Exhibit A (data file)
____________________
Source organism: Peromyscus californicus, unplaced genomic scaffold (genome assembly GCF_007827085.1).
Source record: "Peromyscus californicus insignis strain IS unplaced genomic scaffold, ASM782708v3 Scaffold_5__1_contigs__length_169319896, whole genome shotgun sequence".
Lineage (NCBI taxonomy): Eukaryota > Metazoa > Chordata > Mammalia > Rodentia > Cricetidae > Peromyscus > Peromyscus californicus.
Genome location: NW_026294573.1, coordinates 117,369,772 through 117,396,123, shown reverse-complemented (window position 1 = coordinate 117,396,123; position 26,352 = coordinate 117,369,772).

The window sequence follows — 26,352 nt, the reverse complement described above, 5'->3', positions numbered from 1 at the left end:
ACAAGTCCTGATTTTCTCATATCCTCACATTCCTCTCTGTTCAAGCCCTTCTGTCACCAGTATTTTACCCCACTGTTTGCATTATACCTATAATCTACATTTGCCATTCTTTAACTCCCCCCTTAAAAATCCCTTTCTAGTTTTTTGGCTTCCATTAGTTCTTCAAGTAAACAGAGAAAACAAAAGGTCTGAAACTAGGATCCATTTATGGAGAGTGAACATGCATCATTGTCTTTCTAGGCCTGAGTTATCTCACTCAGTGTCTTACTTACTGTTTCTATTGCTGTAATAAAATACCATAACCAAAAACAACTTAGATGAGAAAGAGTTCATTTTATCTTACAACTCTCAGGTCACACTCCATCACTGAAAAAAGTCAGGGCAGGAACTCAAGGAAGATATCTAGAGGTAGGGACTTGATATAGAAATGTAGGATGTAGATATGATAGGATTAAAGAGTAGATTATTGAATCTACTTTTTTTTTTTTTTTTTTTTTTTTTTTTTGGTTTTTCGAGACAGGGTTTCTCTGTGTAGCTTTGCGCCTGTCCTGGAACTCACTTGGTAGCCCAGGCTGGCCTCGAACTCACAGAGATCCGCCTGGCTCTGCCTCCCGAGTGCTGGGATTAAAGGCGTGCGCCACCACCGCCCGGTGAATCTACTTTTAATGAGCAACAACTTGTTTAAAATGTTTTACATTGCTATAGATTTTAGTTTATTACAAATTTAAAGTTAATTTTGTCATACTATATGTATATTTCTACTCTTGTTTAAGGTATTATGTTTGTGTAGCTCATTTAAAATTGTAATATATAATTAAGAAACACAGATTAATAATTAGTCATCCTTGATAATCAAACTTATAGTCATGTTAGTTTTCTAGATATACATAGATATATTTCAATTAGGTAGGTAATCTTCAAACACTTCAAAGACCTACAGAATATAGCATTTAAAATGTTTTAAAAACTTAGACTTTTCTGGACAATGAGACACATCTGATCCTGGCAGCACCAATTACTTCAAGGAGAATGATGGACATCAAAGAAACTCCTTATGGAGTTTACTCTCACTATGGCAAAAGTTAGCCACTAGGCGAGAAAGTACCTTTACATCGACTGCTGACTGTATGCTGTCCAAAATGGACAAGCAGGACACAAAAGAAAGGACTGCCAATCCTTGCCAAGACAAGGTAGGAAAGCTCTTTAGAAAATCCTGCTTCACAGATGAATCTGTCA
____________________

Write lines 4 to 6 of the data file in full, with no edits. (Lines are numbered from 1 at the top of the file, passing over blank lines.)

Genome location: NW_026294573.1, coordinates 117,369,772 through 117,396,123, shown reverse-complemented (window position 1 = coordinate 117,396,123; position 26,352 = coordinate 117,369,772).

The window sequence follows — 26,352 nt, the reverse complement described above, 5'->3', positions numbered from 1 at the left end:
ACAAGTCCTGATTTTCTCATATCCTCACATTCCTCTCTGTTCAAGCCCTTCTGTCACCAGTATTTTACCCCACTGTTTGCATTATACCTATAATCTACATTTGCCATTCTTTAACTCCCCCCTTAAAAATCCCTTTCTAGTTTTTTGGCTTCCATTAGTTCTTCAAGTAAACAGAGAAAACAAAAGGTCTGAAACTAGGATCCATTTATGGAGAGTGAACATGCATCATTGTCTTTCTAGGCCTGAGTTATCTCACTCAGTGTCTTACTTACTGTTTCTATTGCTGTAATAAAATACCATAACCAAAAACAACTTAGATGAGAAAGAGTTCATTTTATCTTACAACTCTCAGGTCACACTCCATCACTGAAAAAAGTCAGGGCAGGAACTCAAGGAAGATATCTAGAGGTAGGGACTTGATATAGAAATGTAGGATGTAGATATGATAGGATTAAAGAGTAGATTATTGAATCTACTTTTTTTTTTTTTTTTTTTTTTTTTTTTTGGTTTTTCGAGACAGGGTTTCTCTGTGTAGCTTTGCGCCTGTCCTGGAACTCACTTGGTAGCCCAGGCTGGCCTCGAACTCACAGAGATCCGCCTGGCTCTGCCTCCCGAGTGCTGGGATTAAAGGCGTGCGCCACCACCGCCCGGTGAATCTACTTTTAATGAGCAACAACTTGTTTAAAATGTTTTACATTGCTATAGATTTTAGTTTATTACAAATTTAAAGTTAATTTTGTCATACTATATGTATATTTCTACTCTTGTTTAAGGTATTATGTTTGTGTAGCTCATTTAAAATTGTAATATATAATTAAGAAACACAGATTAATAATTAGTCATCCTTGATAATCAAACTTATAGTCATGTTAGTTTTCTAGATATACATAGATATATTTCAATTAGGTAGGTAATCTTCAAACACTTCAAAGACCTACAGAATATAGCATTTAAAATGTTTTAAAAACTTAGACTTTTCTGGACAATGAGACACATCTGATCCTGGCAGCACCAATTACTTCAAGGAGAATGATGGACATCAAAGAAACTCCTTATGGAGTTTACTCTCACTATGGCAAAAGTTAGCCACTAGGCGAGAAAGTACCTTTACATCGACTGCTGACTGTATGCTGTCCAAAATGGACAAGCAGGACACAAAAGAAAGGACTGCCAATCCTTGCCAAGACAAGGTAGGAAAGCTCTTTAGAAAATCCTGCTTCACAGATGAATCTGTCA